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According to the American Cancer Society’s estimated 2017 statistics, over 53,000 people will be diagnosed with pancreatic cancer (3% of all cancer diagnoses) and just over 43,000 of them will die from it (7% of all cancer deaths). An individual’s chance of getting pancreatic cancer is 1 in 65.

Causes of Pancreatic Cancer

The cause of pancreatic cancer has not yet been determined. However, several risk factors have been identified. Some of these risk factors can be changed, such as the following:

  • Smoking
  • Obesity
  • Age
  • Gender (higher for males)
  • Race (higher for African Americans)
  • Family history
  • Inherited genetic syndromes
  • Chronic pancreatitis
  • Cirrhosis of the liver

Symptoms of Pancreatic Cancer

Most symptoms of pancreatic cancer show themselves after the cancer has spread to other organs. This is the reason pancreatic cancer is often diagnosed at later stages. Sometimes the tumor can be detected incidentally on abdominal CT scan or Ultrasound done for other reasons.

Symptoms of Pancreatic Cancer

Diagnosis of Pancreatic Cancer

  • Medical history and physical exam focused mostly on the belly
  • Abdominal Imaging using CT scan and Abdominal ultrasound
  • Blood testsfor tumor makers like CA 19-9
  • Biopsy
  • ERCP or EUS

Diagnosis of Pancreatic Cancer


Staging of Pancreatic Cancer

The diagnostic tests not only help in making the diagnosis but also in determining the stage of cancer (how far the cancer has spread). Some stages of pancreatic cancer have multiple criteria. The American Joint Committee on Cancer system (TNM system) is used for staging.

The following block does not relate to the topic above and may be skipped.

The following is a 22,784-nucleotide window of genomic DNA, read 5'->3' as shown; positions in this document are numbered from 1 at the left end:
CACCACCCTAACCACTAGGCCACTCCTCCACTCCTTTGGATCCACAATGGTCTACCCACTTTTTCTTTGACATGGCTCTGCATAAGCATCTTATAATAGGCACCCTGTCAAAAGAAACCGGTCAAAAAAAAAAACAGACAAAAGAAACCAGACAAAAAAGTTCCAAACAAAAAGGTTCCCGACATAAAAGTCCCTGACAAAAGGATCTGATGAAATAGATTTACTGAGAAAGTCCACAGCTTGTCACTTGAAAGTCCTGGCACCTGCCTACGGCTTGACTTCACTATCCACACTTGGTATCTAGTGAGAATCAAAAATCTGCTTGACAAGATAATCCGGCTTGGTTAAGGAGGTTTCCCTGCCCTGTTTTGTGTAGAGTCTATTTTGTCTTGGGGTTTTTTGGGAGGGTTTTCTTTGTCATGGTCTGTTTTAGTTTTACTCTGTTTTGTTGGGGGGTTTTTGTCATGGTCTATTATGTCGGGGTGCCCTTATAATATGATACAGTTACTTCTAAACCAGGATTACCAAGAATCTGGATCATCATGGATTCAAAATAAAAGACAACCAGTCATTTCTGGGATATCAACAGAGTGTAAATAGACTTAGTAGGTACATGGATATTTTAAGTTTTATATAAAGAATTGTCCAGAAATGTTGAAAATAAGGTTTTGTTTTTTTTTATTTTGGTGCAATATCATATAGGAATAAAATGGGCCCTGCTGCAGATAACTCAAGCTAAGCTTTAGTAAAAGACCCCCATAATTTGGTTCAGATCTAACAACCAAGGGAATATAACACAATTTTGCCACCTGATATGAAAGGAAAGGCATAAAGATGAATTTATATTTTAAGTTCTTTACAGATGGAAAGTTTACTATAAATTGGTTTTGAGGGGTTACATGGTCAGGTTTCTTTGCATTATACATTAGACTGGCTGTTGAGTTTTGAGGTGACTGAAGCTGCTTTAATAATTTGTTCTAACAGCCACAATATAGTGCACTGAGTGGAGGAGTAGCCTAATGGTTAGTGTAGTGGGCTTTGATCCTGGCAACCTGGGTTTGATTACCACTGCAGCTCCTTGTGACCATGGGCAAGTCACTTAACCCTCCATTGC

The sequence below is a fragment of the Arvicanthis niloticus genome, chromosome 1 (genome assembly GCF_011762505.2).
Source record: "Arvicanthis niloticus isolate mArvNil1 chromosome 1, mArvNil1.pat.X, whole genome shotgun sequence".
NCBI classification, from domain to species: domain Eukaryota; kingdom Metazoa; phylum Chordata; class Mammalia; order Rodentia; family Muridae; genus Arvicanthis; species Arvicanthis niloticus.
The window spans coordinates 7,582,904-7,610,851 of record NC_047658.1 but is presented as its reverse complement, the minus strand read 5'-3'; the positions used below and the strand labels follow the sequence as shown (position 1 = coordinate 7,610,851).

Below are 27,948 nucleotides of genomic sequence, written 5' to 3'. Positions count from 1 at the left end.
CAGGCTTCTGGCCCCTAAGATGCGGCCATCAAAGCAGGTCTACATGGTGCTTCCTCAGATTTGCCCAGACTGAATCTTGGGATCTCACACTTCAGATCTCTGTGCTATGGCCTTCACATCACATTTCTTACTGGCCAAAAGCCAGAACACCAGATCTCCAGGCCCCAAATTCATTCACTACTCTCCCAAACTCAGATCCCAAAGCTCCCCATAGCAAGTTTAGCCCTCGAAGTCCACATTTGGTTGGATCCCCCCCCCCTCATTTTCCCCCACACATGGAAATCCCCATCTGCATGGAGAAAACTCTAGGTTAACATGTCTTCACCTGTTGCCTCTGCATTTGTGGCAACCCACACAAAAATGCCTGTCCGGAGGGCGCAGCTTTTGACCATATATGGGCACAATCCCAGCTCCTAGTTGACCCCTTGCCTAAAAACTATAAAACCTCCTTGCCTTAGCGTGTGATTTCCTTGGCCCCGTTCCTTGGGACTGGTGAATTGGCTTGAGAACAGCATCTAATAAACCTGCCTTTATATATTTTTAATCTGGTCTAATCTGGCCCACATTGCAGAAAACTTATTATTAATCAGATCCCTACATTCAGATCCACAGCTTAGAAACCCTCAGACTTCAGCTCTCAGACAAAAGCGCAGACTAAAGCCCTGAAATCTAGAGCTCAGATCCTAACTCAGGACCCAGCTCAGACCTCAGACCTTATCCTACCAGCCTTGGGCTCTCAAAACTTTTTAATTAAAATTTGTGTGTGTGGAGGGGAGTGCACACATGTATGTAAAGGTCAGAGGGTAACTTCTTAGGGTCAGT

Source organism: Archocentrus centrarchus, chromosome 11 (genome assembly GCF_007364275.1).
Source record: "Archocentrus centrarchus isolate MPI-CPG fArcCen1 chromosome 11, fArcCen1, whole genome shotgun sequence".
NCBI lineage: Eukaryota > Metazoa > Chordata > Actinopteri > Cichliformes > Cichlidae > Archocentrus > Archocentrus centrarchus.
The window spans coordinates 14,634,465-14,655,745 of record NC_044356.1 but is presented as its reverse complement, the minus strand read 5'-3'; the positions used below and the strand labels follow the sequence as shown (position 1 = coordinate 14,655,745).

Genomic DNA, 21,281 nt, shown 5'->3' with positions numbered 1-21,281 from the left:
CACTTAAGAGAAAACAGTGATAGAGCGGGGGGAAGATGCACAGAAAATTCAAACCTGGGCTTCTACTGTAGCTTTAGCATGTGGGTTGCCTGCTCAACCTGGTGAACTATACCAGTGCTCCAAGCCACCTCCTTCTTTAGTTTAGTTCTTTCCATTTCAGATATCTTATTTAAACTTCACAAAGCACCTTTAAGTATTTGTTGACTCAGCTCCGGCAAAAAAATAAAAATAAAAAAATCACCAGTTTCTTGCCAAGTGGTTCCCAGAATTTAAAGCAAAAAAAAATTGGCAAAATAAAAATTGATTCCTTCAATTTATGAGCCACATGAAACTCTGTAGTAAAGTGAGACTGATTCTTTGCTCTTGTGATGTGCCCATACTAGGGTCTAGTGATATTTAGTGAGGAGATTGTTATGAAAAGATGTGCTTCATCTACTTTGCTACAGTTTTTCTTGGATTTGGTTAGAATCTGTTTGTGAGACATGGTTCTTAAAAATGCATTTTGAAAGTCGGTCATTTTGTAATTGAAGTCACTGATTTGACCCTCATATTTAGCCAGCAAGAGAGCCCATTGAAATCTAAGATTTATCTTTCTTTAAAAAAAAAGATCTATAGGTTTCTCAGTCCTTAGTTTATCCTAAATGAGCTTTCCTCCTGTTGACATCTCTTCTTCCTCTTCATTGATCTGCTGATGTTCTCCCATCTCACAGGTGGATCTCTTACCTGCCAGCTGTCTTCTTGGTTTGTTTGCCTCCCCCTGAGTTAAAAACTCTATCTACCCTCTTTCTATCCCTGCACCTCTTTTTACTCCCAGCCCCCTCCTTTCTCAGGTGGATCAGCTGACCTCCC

Stage 0: Cancer is only in the top layer of pancreatic duct cells.

Stage I: Cancer has not spread beyond the pancreas and is no bigger than 2 cm..

Stage II: Cancer is confined to the pancreas and is bigger than 4 cm, but has not spread to nearby lymph nodes or distant sites.  OR Cancer is no bigger than 2 cm but has spread to no more than 3 nearby lymph nodes. OR Cancer is bigger than 4 cm and has spread to no more than 3 nearby lymph nodes

Stage III: Cancer is confined to the pancreas, is no bigger than 2 cm, and has spread to 4 or more nearby lymph nodes, but has not spread to distant sites. OR The cancer is outside the pancreas and is growing in nearby blood vessels, but has not spread to distant sites.

Stage IV: Cancer has spread to distant sites (liver, lungs, bones, or lining of the abdominal cavity). It can be any size and may or may not have spread to nearby lymph nodes.

Treatment of Pancreatic Cancer

Mostly, more than one treatment option is used.Treatments options include the following:

Prevention of Pancreatic Cancer

There is no sure way to prevent pancreatic cancer, but avoiding the risk factors that can be controlled is a good way to lower your risk.

  • Don’t smoke
  • Maintain a healthy weight
  • Limit alcohol use
  • Limit exposure to chemicals

Resources: 

Hematology/Oncology (Cancer), Pancreatic cancer


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